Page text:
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Math Help - Calc. Word Problems

  1. #1
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    Calc. Word Problems

    heya, I absolutely horrible with Calculus Word Problems and was wonder if anyone could help me with these.

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  2. #2
    Rhymes with Orange Chris L T521's Avatar
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    Quote Originally Posted by ulion View Post
    heya, I absolutely horrible with Calculus Word Problems and was wonder if anyone could help me with these.

    #148

    We are told that \frac{\,dV}{\,dt} is inversely proportional to the square of t+1

    This tells us that \frac{\,dV}{\,dt}=\frac{k}{(t+1)^2}, where k is a constant of proportionality.

    You need to solve this differential equation, and the best way to do so would be with separation of variables.

    \frac{\,dV}{\,dt}=\frac{k}{(t+1)^2}\implies\,dV=k\  frac{\,dt}{(t+1)^2}

    Thus, we see that V=-\frac{k}{t+1}+C

    Now, this is where two conditions come into play:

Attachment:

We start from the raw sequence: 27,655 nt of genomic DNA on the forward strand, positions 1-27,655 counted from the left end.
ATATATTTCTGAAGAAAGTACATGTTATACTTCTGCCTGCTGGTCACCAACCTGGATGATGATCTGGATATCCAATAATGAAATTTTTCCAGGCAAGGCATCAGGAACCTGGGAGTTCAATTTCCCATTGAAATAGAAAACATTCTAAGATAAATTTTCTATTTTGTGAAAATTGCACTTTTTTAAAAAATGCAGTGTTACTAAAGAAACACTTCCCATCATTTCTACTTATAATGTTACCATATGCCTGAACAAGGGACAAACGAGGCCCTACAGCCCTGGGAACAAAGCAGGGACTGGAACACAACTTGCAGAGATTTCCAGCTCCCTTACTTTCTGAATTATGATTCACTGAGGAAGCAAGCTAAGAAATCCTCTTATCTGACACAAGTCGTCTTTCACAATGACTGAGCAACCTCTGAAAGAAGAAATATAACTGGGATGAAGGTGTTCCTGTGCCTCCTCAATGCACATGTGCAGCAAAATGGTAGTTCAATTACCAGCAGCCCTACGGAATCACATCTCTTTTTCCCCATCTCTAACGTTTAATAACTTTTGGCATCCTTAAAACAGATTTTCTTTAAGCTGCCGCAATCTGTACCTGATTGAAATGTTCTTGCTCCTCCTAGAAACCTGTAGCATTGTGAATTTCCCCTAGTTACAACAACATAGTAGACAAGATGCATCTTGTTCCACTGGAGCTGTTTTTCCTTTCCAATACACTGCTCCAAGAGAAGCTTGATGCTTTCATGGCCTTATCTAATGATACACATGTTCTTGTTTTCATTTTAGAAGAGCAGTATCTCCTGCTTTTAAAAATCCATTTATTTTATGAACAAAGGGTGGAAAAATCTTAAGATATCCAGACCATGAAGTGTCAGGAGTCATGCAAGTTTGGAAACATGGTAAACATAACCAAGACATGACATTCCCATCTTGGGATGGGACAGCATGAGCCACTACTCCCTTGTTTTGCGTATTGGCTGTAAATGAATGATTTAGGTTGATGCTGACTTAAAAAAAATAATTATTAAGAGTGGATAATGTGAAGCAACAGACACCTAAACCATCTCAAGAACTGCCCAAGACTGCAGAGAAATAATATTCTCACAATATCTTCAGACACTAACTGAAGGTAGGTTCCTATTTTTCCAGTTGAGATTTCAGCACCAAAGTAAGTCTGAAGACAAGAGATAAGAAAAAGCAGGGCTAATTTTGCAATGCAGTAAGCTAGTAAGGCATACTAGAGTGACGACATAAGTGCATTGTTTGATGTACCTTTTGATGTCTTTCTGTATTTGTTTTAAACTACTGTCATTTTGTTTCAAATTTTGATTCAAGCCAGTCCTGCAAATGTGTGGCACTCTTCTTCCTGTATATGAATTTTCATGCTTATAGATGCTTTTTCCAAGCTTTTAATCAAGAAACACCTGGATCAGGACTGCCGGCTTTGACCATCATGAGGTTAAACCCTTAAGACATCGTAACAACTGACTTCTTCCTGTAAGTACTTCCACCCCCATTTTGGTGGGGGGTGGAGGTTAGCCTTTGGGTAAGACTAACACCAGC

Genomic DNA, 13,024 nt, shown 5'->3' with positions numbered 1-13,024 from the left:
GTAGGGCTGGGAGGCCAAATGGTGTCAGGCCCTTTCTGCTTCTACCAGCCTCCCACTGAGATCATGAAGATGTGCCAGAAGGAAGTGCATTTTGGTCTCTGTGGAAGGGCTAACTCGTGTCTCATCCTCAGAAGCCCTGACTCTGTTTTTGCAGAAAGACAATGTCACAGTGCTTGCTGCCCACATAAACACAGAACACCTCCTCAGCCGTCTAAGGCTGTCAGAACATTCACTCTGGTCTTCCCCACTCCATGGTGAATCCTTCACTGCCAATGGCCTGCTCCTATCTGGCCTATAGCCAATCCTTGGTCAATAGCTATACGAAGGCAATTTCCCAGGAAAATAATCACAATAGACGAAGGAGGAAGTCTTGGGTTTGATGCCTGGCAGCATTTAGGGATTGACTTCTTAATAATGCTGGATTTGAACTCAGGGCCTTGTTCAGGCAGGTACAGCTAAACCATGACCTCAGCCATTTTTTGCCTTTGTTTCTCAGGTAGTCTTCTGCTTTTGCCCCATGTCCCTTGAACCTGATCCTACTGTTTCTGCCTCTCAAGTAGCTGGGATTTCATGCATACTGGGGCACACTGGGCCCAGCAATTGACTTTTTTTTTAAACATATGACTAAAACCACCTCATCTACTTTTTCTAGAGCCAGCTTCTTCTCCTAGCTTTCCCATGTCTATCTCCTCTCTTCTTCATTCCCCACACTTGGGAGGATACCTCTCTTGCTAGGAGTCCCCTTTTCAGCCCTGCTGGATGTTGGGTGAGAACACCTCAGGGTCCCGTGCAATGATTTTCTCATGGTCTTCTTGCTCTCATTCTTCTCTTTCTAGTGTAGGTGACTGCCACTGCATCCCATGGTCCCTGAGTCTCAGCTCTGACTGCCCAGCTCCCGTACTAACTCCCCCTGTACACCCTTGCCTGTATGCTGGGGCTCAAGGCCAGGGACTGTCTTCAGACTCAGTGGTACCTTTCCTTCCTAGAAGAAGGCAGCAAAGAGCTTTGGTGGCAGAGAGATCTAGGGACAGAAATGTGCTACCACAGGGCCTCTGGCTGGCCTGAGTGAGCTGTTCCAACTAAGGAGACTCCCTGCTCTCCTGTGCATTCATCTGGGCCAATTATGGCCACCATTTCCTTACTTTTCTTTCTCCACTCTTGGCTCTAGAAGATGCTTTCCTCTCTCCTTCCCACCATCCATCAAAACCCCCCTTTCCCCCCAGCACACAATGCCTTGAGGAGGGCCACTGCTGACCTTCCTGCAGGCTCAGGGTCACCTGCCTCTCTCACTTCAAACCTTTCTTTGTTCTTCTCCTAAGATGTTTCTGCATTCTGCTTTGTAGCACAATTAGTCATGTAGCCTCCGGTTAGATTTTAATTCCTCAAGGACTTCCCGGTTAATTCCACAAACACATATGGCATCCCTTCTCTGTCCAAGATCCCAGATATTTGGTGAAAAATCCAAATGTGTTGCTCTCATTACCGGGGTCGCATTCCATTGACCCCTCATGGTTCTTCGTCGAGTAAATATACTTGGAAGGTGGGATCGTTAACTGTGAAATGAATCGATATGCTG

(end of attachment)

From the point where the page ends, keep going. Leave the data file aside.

The first condition: "The initial value of the machine was $500,000"

    This is saying that V(0)=500000

    Applying this condition to the equation we have for V, we see that 500000=-k+C

    Now let us look at the second condition: "Its value decreased by $100,000 in the first year"

    This is saying that V(1)=400000

    Applying this condition to the equation we have for V, we see that 400000=-\frac{k}{2}+C

    We have to solve this system for k and C:

    \left\{\begin{array}{rcr}-k+C&=&500000\\-\frac{1}{2}k+C&=&400000\end{array}\right.

    I leave it for you to verify that k=-200000 and C=300000

    Thus, our equation for V is V(t)=\frac{200000}{t+1}+300000

    Now all you have to do is find V(4)

    V(4)=\frac{200000}{(4)+1}+300000=\dots

    # 96

    This question is similar to the first one here.

    Following the same idea, we see that the equation modeling the number of sales per week is \frac{\,dS}{\,dt}=\frac{k}{t}, where k is the constant of proportionality.

    Using separation of variables, we see that \,dS=\frac{k}{t}\,dt\implies S=k\ln|t|+C

    We are given two conditions: S(2)=200, and S(4)=300.

    Use a similar process to # 148 to get an equation for S(t)

    # 68

    Set up the integral:

    \int_0^{\ln\sqrt{3}}\frac{e^x}{1+e^{2x}}\,dx

    Make the substitution u=e^x.

    I leave it for you to verify that:

    \int_0^{\ln\sqrt{3}}\frac{e^x}{1+e^{2x}}\,dx=\int_  1^{\sqrt{3}}\frac{\,du}{1+u^2}

    Then evaluate the integral.

    I hope this makes sense!

    --Chris
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